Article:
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Prevalence and natural history of pain in adults with multiple sclerosis: Systematic review and meta-analysis

Foley, Peter L.a,b,*; Vesterinen, Hanna M.a; Laird, Barry J.b,c; Sena, Emily S.a,d; Colvin, Lesley A.e; Chandran, Siddharthana; MacLeod, Malcolm R.a; Fallon, Marie T.b

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doi: 10.1016/j.pain.2012.12.002
Comprehensive review

The prevalence, associations, and natural history of pain in multiple sclerosis (MS) are poorly understood. The objective of this work was to study the prevalence of pain syndromes in MS both cross-sectionally, and longitudinally during the MS disease course. We systematically identified prospective studies detailing pain prevalence in definite MS. We used pooled prevalence estimates, explored heterogeneity using meta-regression, and analysed prevalence during the disease course using both estimates at disease milestones and longitudinal studies. Twenty-eight articles (7101 subjects) describing overall pain, or pain syndromes, met inclusion criteria. Pooled overall pain prevalence (17 studies, 5319 subjects) was 63% (95% confidence interval [CI] 55–70%). Marked heterogeneity in this estimate was not significantly explained by selected study design variables (use of outpatient sample, timeframe prior to study over which pain was assessed) or sample demographic variables (mean Expanded Disability Status Scale, mean disease duration, proportion of female sex, and proportion with progressive MS). We quantified prevalence of headache (43%; 95% CI 33–52%), neuropathic extremity pain (26%; 95% CI 7–53%), back pain (20%; 95% CI 13–28%), painful spasms (15%; 95% CI 8.5–23%), Lhermitte sign (16%; 95% CI 10–25%), and trigeminal neuralgia (3.8%; 95% CI 2–6%) in included studies. Prevalence of pain at MS disease milestones (prior to onset, at onset, and at relapse) and during longitudinal follow-up was poorly described. Pain is common in MS, as are specific pain syndromes. The clinical associations and natural history of pain in MS require clarification. Future study could be enhanced by standardised study design.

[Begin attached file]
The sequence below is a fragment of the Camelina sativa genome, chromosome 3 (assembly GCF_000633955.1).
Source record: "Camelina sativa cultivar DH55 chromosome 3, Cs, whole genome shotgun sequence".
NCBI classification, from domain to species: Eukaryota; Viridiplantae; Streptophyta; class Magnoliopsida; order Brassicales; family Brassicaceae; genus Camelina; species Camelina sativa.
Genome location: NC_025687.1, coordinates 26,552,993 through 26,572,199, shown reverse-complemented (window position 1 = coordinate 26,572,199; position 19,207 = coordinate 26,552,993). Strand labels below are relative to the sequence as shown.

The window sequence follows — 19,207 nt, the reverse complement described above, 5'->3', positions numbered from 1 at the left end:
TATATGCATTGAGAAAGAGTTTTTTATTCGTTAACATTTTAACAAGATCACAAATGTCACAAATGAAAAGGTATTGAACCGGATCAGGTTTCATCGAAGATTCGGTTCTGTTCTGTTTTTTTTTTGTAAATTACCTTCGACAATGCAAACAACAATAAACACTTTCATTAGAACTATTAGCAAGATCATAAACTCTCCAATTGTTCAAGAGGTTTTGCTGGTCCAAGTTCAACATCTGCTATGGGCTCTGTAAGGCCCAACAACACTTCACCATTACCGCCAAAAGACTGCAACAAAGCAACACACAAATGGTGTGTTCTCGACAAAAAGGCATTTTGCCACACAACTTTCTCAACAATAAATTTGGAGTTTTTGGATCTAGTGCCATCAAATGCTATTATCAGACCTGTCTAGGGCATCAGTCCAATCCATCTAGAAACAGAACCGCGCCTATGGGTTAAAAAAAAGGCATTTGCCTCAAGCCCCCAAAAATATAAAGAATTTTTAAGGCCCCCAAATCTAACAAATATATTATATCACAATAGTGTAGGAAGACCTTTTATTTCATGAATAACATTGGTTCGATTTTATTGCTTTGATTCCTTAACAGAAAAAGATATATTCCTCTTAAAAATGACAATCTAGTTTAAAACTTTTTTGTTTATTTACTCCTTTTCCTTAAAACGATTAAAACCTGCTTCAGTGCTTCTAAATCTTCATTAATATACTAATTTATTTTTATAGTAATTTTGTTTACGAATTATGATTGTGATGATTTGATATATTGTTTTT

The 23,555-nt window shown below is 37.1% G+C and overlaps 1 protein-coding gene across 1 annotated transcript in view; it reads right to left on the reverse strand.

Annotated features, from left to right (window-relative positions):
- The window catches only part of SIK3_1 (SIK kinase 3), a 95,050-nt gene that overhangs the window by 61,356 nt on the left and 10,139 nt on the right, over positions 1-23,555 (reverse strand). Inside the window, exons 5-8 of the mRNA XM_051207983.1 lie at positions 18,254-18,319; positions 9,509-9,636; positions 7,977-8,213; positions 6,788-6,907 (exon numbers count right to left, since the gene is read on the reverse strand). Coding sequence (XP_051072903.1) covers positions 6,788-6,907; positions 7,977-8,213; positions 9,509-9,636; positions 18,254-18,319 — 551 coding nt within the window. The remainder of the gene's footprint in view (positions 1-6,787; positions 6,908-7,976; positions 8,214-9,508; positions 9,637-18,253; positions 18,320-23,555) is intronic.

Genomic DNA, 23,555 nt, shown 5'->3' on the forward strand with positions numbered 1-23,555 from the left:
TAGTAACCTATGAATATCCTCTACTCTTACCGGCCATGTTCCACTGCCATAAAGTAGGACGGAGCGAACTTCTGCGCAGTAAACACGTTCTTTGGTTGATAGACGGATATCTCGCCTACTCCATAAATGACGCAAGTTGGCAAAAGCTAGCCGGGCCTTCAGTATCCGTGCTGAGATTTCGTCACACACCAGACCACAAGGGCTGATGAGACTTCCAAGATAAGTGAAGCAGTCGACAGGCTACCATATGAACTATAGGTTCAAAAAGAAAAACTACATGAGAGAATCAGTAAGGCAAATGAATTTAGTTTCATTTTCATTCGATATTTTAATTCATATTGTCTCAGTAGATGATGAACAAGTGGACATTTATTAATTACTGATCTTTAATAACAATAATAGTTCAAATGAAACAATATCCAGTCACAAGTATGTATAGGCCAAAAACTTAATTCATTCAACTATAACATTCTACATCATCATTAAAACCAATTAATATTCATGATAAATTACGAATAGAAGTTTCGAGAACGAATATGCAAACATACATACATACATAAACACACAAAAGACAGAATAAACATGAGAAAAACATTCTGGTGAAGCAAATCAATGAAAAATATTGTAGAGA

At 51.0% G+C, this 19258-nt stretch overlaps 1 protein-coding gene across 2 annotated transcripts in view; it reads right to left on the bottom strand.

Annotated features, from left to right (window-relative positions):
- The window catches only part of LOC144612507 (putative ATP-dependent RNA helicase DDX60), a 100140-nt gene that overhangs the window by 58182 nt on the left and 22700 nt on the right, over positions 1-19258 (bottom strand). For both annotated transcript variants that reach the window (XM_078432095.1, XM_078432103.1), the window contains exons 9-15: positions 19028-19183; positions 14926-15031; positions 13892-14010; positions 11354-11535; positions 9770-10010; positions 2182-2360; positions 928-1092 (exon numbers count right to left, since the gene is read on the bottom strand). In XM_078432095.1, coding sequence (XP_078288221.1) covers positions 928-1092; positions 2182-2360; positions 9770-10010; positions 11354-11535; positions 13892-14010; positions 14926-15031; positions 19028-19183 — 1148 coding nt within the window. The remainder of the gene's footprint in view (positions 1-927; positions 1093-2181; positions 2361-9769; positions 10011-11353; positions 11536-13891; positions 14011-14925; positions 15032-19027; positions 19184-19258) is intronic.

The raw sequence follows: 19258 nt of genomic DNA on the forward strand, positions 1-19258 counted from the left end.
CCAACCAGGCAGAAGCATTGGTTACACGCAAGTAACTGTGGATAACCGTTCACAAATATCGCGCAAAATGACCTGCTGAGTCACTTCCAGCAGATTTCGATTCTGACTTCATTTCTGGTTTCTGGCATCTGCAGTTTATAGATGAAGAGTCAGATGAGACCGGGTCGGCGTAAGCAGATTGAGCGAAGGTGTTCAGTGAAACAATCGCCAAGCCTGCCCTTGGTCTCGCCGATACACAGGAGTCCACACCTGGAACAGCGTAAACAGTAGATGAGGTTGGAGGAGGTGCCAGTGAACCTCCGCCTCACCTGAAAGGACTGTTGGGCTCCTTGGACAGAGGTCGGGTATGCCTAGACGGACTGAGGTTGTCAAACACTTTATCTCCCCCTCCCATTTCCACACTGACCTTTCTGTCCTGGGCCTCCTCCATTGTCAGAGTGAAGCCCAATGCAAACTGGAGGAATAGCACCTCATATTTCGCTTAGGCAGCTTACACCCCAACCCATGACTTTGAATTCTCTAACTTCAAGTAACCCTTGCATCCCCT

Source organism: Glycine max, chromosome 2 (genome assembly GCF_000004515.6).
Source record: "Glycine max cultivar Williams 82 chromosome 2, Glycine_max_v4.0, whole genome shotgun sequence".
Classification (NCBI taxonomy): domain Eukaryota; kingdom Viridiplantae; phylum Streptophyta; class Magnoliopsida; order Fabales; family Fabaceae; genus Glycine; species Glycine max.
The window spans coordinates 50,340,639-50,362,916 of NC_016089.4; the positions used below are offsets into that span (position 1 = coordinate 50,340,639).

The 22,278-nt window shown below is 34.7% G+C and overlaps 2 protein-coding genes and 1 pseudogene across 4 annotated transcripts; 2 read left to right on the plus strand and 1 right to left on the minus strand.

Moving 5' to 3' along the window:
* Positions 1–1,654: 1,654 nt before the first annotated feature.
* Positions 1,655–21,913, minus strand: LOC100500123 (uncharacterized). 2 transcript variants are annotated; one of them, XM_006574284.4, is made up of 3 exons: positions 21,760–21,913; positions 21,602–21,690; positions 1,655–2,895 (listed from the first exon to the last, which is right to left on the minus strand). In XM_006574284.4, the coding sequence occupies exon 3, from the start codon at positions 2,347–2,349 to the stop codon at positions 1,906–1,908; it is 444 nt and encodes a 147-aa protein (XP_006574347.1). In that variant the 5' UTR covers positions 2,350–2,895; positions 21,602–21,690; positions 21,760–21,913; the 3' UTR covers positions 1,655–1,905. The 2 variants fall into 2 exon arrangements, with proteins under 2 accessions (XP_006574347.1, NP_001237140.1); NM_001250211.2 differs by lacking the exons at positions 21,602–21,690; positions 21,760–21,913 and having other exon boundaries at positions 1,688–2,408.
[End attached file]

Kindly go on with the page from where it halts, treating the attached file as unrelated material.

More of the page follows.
Financial disclosure: Sponsorships or competing interests that may be relevant to content are disclosed at the end of this article.

aDivision of Clinical Neurosciences, University of Edinburgh, Edinburgh, UK

bDepartment of Palliative Medicine, Edinburgh Cancer Research Centre, University of Edinburgh, Edinburgh, UK

cEuropean Palliative Care Research Centre (PRC), Norwegian University of Science and Technology, Trondheim, Norway

dThe Florey Institute of Neuroscience and Mental Health, Melbourne Brain Centre, University of Melbourne, Heidelberg, Australia

eDepartment of Anaesthesia and Pain Medicine, University of Edinburgh, Edinburgh, UK

*Corresponding author. Address: Bramwell Dott Building, Department of Clinical Neurosciences, Western General Hospital, Crewe Road, Edinburgh EH4 2XU, UK. Tel.: +44 131 537 2922; fax: +44 131 332 5150.


Article history: Received 17 September 2012; Received in revised form 30 November 2012; Accepted 4 December 2012.

© 2013 Lippincott Williams & Wilkins, Inc.
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